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Shell ditches renewable stake amid fears of a retreat to carbons

Terry Macalister, The Guardian
The future of the world’s largest offshore wind farm and a symbol of Britain’s renewable energy future was thrown into doubt last night after it emerged that Shell was backing out of the project and indicated it would prefer to invest in more lucrative oil schemes.

Shell said the decision to sell its 33% stake in the £2bn London Array off the coast of Kent was part of an “ongoing review of projects and investment choices” and was not part of any major rethink about renewables versus other oil and gas projects.

But environmentalists will see the decision to drop one of only two renewable schemes being worked on by Shell in Britain as a further sign that the company is retreating back to hydrocarbons at a time when the price of oil has risen to about $120 a barrel.
(1 May 2008)

Nuclear’s CO2 cost ‘will climb’

Paul Rincon, BBC News
The case for nuclear power as a low carbon energy source to replace fossil fuels has been challenged in a new report by Australian academics.

It suggests greenhouse emissions from the mining of uranium – on which nuclear power relies – are on the rise.

Availability of high-grade uranium ore is set to decline with time, it says, making the fuel less environmentally friendly and more costly to extract.

The findings appear in the journal Environmental Science & Technology.

A significant proportion of greenhouse emissions from nuclear power stem from the fuel supply stage, which includes uranium mining, milling, enrichment and fuel manufacturing.

Others sources of carbon include construction of the plant – including the manufacturing of steel and concrete materials – and decomissioning.

The authors based their analysis on historical records, contemporary financial and technical reports, and analyses of CO2 emissions.

Experts say it is the first such report to draw together such detailed information on the environmental costs incurred at this point in the nuclear energy chain.
(30 April 2008)

Rockefellers call for change at Exxon Mobil

Michael Erman and Edward Tobin, Reuters
Members of the Rockefeller family are calling on Exxon Mobil Corp to make corporate governance changes and adopt a renewable fuels strategy to help address the soaring cost of energy.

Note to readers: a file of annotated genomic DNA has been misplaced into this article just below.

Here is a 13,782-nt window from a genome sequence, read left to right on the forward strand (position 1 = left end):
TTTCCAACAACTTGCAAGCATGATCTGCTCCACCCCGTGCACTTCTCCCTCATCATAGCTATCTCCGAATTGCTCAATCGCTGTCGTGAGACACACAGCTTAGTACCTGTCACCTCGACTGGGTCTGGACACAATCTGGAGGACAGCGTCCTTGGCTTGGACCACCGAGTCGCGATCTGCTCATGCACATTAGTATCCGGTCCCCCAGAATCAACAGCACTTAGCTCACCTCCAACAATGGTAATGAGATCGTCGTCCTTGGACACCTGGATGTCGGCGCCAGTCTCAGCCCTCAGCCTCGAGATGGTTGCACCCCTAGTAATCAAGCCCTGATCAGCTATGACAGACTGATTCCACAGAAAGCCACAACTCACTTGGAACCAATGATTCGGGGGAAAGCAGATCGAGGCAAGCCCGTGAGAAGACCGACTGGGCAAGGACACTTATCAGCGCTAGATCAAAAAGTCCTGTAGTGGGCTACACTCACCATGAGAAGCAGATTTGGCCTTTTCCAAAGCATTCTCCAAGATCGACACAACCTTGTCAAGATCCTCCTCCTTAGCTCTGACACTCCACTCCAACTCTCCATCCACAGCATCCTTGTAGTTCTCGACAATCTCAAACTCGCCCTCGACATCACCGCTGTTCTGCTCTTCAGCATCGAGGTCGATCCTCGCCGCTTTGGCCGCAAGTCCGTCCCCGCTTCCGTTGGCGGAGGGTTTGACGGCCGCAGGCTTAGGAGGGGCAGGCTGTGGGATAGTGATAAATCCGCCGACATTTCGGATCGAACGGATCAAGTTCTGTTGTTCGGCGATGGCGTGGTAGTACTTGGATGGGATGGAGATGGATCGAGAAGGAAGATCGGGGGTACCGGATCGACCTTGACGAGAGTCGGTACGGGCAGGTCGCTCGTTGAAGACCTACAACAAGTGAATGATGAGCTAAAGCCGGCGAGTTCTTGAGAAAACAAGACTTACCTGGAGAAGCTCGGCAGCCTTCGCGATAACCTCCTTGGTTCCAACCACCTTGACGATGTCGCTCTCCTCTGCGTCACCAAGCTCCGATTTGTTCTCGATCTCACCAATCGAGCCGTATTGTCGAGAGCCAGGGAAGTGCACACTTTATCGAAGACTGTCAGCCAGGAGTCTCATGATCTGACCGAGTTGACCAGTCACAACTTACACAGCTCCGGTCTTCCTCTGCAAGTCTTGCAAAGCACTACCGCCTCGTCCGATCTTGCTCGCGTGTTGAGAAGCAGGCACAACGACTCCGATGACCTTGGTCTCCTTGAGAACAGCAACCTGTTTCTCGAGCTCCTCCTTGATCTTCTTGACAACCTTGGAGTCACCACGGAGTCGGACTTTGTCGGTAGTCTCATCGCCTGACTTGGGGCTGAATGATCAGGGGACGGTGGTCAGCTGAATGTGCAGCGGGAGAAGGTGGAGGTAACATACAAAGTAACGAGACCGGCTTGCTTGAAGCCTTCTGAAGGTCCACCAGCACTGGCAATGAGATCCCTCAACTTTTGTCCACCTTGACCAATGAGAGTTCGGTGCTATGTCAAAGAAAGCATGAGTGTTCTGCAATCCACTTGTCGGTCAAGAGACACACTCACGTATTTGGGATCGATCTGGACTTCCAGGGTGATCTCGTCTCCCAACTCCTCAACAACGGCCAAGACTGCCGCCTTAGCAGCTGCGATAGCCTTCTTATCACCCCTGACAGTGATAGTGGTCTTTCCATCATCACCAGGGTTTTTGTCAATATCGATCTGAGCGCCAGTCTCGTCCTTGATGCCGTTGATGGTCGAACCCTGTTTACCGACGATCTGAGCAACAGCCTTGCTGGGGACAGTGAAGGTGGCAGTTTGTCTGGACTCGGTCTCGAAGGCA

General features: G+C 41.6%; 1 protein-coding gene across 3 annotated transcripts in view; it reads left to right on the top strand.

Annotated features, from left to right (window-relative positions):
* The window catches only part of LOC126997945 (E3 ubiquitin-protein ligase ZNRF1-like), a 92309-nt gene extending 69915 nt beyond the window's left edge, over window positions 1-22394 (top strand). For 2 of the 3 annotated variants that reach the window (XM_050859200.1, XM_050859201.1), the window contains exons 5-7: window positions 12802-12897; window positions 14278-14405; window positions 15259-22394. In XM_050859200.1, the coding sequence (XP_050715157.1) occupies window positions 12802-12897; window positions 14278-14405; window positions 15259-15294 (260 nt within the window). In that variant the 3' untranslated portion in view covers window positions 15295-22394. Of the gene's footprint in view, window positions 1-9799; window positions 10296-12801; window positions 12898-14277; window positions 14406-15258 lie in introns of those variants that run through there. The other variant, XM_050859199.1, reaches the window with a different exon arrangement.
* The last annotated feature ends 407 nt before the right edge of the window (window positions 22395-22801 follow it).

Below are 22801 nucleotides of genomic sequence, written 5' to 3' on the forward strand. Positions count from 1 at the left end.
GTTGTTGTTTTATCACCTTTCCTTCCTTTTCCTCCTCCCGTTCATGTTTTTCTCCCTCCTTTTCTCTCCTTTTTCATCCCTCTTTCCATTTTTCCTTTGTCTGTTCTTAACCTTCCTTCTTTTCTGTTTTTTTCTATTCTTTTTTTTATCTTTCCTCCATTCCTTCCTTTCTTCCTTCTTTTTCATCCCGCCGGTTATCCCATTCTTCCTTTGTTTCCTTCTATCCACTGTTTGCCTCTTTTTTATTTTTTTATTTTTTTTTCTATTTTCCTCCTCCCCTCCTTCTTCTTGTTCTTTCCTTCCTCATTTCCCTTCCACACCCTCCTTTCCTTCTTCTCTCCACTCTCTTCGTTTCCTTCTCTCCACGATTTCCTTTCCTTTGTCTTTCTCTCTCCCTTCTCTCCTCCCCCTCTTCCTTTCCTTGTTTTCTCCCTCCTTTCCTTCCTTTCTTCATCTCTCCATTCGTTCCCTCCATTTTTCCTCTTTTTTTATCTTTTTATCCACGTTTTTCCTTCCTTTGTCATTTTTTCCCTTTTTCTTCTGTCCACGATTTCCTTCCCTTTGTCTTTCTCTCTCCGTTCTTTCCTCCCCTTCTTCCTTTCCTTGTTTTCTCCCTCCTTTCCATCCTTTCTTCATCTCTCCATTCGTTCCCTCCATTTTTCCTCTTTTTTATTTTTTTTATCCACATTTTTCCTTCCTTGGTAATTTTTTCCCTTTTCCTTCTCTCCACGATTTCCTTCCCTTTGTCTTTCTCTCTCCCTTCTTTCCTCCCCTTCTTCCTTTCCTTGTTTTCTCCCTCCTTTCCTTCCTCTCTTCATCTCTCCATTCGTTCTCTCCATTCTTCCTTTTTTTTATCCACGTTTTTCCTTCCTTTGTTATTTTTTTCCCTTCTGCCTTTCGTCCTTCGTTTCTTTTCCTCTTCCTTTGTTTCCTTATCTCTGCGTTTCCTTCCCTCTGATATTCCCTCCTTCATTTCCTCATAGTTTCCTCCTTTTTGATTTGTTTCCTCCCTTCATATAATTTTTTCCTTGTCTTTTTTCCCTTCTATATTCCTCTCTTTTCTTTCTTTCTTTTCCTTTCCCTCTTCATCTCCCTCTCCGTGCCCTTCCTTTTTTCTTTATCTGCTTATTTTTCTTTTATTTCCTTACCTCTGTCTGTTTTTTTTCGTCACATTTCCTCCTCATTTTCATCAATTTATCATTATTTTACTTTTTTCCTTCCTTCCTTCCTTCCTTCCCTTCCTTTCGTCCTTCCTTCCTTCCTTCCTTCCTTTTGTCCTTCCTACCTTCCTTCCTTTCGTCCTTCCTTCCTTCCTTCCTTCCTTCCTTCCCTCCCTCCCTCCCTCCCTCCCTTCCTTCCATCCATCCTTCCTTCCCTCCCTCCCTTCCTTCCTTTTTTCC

John D. Rockefeller founded the Standard Oil Co in 1870, which was a precursor to Exxon Mobil. Exxon Mobil is the world’s largest publicly traded oil company based on market capitalization …

Fifteen descendants of the oil baron are involved in four shareholder resolutions seeking changes at Exxon…

They also seek to establish a task force study of the consequences of global warning on poor economies, called on Exxon to reduce greenhouse gas emission at its own operations and adopt a renewable energy policy.
(30 April 2008)

A Real Time Example of Energy Quality-
How Wind Turbines are Subsidized by Fossil Fuels

Nate Hagens, The Oil Drum
Global oil depletion is not immune to the Law of Receding Horizons, the Law of Diminishing Marginal Returns, nor it seems to the Law of Unintended Consequences. The Grangemouth refinery shutdown has apparently caused work on a new wind farm in Scotland to shut down for lack of diesel fuel. This is a real time example of how lack of systems analysis of our energy problem will lead to unanticipated problems.

Tomorrow we will highlight another in a series of analysis on Energy Return on (Energy) Investment. Though measuring an energy projects profit and cost in terms of energy is very important, all energy sources are not the same, and the word ‘alternative’ does not connote ‘equality’. In effect, quality matters. Despite some attractive substitutes to oil and gas from an energy return perspective, ALL fuel sources are now heavily subsidized by an infrastructure built and maintained by cheap and constantly available liquid fuels.

In the comment section of theoildrums coverage of the Grangemouth refinery shutdown, we find that a diesel shortage has caused construction to stop on a $300 million wind farm.(hat tip to Undertow)

MORE than 100 construction workers could face the dole after the fuel crisis brought their project to a halt.

The drivers for Glasgowbased AB2000 were grounded at the new wind farm at Fenwick Moor, Ayrshire, on Thursday after contractors Morrison Construction were unable to find more diesel.

The job was restarted on Friday but bosses fear the limited fuel supply will soon run out and lead to job cuts.

Ted Reilly, of AB2000, said: “We have 70-odd vehicles stuck there because we are hiring men and vehicles to a contractor which can’t supply diesel. That situation can’t go on any longer.

This highlights an ongoing theme discussed on this website about wide boundaries and energy quality. We need energy to perform work. How we define ‘work’ is dependent upon how our society is structured. A handful of decades ago, crude oil, despite being extremely powerful and right under their feet, would not have meant much to Saud tribespeople in the Arabian desert, who valued fast, healthy horses as the ‘energy quality’ that powered their society. Similarly, today we are utterly dependent on crude oil and its refined end products of gasoline, diesel fuel, jet fuel and heating oil.
(28 April 2008)